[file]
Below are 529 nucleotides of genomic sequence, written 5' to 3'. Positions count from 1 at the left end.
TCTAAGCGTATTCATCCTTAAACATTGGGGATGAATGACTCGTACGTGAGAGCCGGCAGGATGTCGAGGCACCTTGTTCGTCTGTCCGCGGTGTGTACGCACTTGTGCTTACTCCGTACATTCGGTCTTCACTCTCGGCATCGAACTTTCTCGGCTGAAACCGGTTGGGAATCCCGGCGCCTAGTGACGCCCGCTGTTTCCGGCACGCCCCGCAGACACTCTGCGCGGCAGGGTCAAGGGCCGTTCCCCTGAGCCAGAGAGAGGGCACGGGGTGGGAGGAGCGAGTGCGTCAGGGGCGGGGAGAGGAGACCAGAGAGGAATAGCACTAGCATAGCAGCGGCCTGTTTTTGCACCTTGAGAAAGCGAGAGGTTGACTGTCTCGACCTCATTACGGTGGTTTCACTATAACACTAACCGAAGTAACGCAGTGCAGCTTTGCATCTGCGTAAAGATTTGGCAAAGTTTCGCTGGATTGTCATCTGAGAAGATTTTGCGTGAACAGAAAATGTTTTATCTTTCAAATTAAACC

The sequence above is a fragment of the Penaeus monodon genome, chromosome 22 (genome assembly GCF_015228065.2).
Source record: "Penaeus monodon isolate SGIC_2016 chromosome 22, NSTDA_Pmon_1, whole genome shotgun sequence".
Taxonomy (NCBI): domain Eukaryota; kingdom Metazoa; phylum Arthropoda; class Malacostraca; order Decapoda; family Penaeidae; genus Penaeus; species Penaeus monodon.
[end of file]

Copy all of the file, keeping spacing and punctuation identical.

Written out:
Below are 529 nucleotides of genomic sequence, written 5' to 3'. Positions count from 1 at the left end.
TCTAAGCGTATTCATCCTTAAACATTGGGGATGAATGACTCGTACGTGAGAGCCGGCAGGATGTCGAGGCACCTTGTTCGTCTGTCCGCGGTGTGTACGCACTTGTGCTTACTCCGTACATTCGGTCTTCACTCTCGGCATCGAACTTTCTCGGCTGAAACCGGTTGGGAATCCCGGCGCCTAGTGACGCCCGCTGTTTCCGGCACGCCCCGCAGACACTCTGCGCGGCAGGGTCAAGGGCCGTTCCCCTGAGCCAGAGAGAGGGCACGGGGTGGGAGGAGCGAGTGCGTCAGGGGCGGGGAGAGGAGACCAGAGAGGAATAGCACTAGCATAGCAGCGGCCTGTTTTTGCACCTTGAGAAAGCGAGAGGTTGACTGTCTCGACCTCATTACGGTGGTTTCACTATAACACTAACCGAAGTAACGCAGTGCAGCTTTGCATCTGCGTAAAGATTTGGCAAAGTTTCGCTGGATTGTCATCTGAGAAGATTTTGCGTGAACAGAAAATGTTTTATCTTTCAAATTAAACC

The sequence above is a fragment of the Penaeus monodon genome, chromosome 22 (genome assembly GCF_015228065.2).
Source record: "Penaeus monodon isolate SGIC_2016 chromosome 22, NSTDA_Pmon_1, whole genome shotgun sequence".
Taxonomy (NCBI): domain Eukaryota; kingdom Metazoa; phylum Arthropoda; class Malacostraca; order Decapoda; family Penaeidae; genus Penaeus; species Penaeus monodon.